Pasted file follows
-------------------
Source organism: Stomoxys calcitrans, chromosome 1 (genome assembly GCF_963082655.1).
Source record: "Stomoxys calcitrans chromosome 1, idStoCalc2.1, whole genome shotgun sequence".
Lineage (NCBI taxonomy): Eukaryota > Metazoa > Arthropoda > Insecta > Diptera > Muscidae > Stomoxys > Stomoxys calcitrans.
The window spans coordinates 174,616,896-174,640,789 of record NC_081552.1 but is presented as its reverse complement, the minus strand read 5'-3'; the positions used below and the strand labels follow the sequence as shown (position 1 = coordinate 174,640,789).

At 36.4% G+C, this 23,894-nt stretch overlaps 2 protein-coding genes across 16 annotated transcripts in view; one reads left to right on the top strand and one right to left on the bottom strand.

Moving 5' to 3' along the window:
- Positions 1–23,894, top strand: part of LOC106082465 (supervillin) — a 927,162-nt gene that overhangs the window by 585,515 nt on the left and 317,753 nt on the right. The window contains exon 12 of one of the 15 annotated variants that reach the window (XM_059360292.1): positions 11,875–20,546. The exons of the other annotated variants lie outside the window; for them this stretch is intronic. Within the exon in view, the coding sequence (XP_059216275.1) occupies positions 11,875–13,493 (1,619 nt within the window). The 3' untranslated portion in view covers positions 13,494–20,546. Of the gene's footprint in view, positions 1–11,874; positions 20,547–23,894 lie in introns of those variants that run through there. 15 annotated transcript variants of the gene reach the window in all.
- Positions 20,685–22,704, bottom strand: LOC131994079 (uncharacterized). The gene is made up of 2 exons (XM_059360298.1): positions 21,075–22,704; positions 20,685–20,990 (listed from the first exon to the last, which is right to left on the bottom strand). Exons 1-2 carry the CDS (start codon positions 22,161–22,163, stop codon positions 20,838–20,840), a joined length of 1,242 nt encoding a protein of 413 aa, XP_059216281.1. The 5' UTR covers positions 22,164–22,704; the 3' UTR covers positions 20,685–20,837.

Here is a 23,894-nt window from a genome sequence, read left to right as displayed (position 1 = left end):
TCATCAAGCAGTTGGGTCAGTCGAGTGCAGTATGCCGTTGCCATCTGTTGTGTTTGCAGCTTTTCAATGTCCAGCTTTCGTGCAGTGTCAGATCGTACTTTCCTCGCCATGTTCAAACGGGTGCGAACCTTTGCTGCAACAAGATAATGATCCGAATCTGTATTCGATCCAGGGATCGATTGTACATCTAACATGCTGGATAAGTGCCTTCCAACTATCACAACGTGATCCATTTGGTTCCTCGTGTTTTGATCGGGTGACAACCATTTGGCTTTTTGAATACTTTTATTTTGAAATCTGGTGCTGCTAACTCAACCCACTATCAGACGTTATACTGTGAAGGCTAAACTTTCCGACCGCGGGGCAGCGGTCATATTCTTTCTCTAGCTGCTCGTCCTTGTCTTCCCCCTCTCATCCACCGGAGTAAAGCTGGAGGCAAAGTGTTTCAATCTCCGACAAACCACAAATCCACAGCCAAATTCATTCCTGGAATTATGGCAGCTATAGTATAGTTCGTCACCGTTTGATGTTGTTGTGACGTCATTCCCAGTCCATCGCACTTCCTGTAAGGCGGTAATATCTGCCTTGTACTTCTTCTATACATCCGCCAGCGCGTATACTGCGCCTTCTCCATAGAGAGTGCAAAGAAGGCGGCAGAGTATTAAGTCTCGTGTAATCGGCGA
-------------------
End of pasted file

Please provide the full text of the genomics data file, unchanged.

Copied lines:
Source organism: Stomoxys calcitrans, chromosome 1 (genome assembly GCF_963082655.1).
Source record: "Stomoxys calcitrans chromosome 1, idStoCalc2.1, whole genome shotgun sequence".
Lineage (NCBI taxonomy): Eukaryota > Metazoa > Arthropoda > Insecta > Diptera > Muscidae > Stomoxys > Stomoxys calcitrans.
The window spans coordinates 174,616,896-174,640,789 of record NC_081552.1 but is presented as its reverse complement, the minus strand read 5'-3'; the positions used below and the strand labels follow the sequence as shown (position 1 = coordinate 174,640,789).

At 36.4% G+C, this 23,894-nt stretch overlaps 2 protein-coding genes across 16 annotated transcripts in view; one reads left to right on the top strand and one right to left on the bottom strand.

Moving 5' to 3' along the window:
- Positions 1–23,894, top strand: part of LOC106082465 (supervillin) — a 927,162-nt gene that overhangs the window by 585,515 nt on the left and 317,753 nt on the right. The window contains exon 12 of one of the 15 annotated variants that reach the window (XM_059360292.1): positions 11,875–20,546. The exons of the other annotated variants lie outside the window; for them this stretch is intronic. Within the exon in view, the coding sequence (XP_059216275.1) occupies positions 11,875–13,493 (1,619 nt within the window). The 3' untranslated portion in view covers positions 13,494–20,546. Of the gene's footprint in view, positions 1–11,874; positions 20,547–23,894 lie in introns of those variants that run through there. 15 annotated transcript variants of the gene reach the window in all.
- Positions 20,685–22,704, bottom strand: LOC131994079 (uncharacterized). The gene is made up of 2 exons (XM_059360298.1): positions 21,075–22,704; positions 20,685–20,990 (listed from the first exon to the last, which is right to left on the bottom strand). Exons 1-2 carry the CDS (start codon positions 22,161–22,163, stop codon positions 20,838–20,840), a joined length of 1,242 nt encoding a protein of 413 aa, XP_059216281.1. The 5' UTR covers positions 22,164–22,704; the 3' UTR covers positions 20,685–20,837.

Here is a 23,894-nt window from a genome sequence, read left to right as displayed (position 1 = left end):
TCATCAAGCAGTTGGGTCAGTCGAGTGCAGTATGCCGTTGCCATCTGTTGTGTTTGCAGCTTTTCAATGTCCAGCTTTCGTGCAGTGTCAGATCGTACTTTCCTCGCCATGTTCAAACGGGTGCGAACCTTTGCTGCAACAAGATAATGATCCGAATCTGTATTCGATCCAGGGATCGATTGTACATCTAACATGCTGGATAAGTGCCTTCCAACTATCACAACGTGATCCATTTGGTTCCTCGTGTTTTGATCGGGTGACAACCATTTGGCTTTTTGAATACTTTTATTTTGAAATCTGGTGCTGCTAACTCAACCCACTATCAGACGTTATACTGTGAAGGCTAAACTTTCCGACCGCGGGGCAGCGGTCATATTCTTTCTCTAGCTGCTCGTCCTTGTCTTCCCCCTCTCATCCACCGGAGTAAAGCTGGAGGCAAAGTGTTTCAATCTCCGACAAACCACAAATCCACAGCCAAATTCATTCCTGGAATTATGGCAGCTATAGTATAGTTCGTCACCGTTTGATGTTGTTGTGACGTCATTCCCAGTCCATCGCACTTCCTGTAAGGCGGTAATATCTGCCTTGTACTTCTTCTATACATCCGCCAGCGCGTATACTGCGCCTTCTCCATAGAGAGTGCAAAGAAGGCGGCAGAGTATTAAGTCTCGTGTAATCGGCGA